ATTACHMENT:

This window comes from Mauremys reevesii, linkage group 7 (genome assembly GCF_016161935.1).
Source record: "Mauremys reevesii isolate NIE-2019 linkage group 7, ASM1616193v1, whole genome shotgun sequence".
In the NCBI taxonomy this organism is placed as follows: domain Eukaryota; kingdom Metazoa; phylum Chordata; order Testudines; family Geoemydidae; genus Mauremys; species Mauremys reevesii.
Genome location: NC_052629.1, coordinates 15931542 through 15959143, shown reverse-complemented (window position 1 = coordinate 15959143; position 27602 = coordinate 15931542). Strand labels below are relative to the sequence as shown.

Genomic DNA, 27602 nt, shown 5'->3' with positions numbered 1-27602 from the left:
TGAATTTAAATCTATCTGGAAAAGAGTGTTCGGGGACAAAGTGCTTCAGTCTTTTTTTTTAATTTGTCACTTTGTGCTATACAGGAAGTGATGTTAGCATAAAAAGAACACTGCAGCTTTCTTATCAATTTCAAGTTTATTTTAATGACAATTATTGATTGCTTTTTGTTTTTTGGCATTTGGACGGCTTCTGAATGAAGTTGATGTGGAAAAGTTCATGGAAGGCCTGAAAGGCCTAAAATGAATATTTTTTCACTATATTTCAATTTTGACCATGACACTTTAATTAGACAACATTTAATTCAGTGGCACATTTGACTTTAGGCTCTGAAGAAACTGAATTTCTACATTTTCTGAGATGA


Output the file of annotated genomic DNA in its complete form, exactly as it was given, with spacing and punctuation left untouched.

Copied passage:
This window comes from Mauremys reevesii, linkage group 7 (genome assembly GCF_016161935.1).
Source record: "Mauremys reevesii isolate NIE-2019 linkage group 7, ASM1616193v1, whole genome shotgun sequence".
In the NCBI taxonomy this organism is placed as follows: domain Eukaryota; kingdom Metazoa; phylum Chordata; order Testudines; family Geoemydidae; genus Mauremys; species Mauremys reevesii.
Genome location: NC_052629.1, coordinates 15931542 through 15959143, shown reverse-complemented (window position 1 = coordinate 15959143; position 27602 = coordinate 15931542). Strand labels below are relative to the sequence as shown.

Genomic DNA, 27602 nt, shown 5'->3' with positions numbered 1-27602 from the left:
TGAATTTAAATCTATCTGGAAAAGAGTGTTCGGGGACAAAGTGCTTCAGTCTTTTTTTTTAATTTGTCACTTTGTGCTATACAGGAAGTGATGTTAGCATAAAAAGAACACTGCAGCTTTCTTATCAATTTCAAGTTTATTTTAATGACAATTATTGATTGCTTTTTGTTTTTTGGCATTTGGACGGCTTCTGAATGAAGTTGATGTGGAAAAGTTCATGGAAGGCCTGAAAGGCCTAAAATGAATATTTTTTCACTATATTTCAATTTTGACCATGACACTTTAATTAGACAACATTTAATTCAGTGGCACATTTGACTTTAGGCTCTGAAGAAACTGAATTTCTACATTTTCTGAGATGA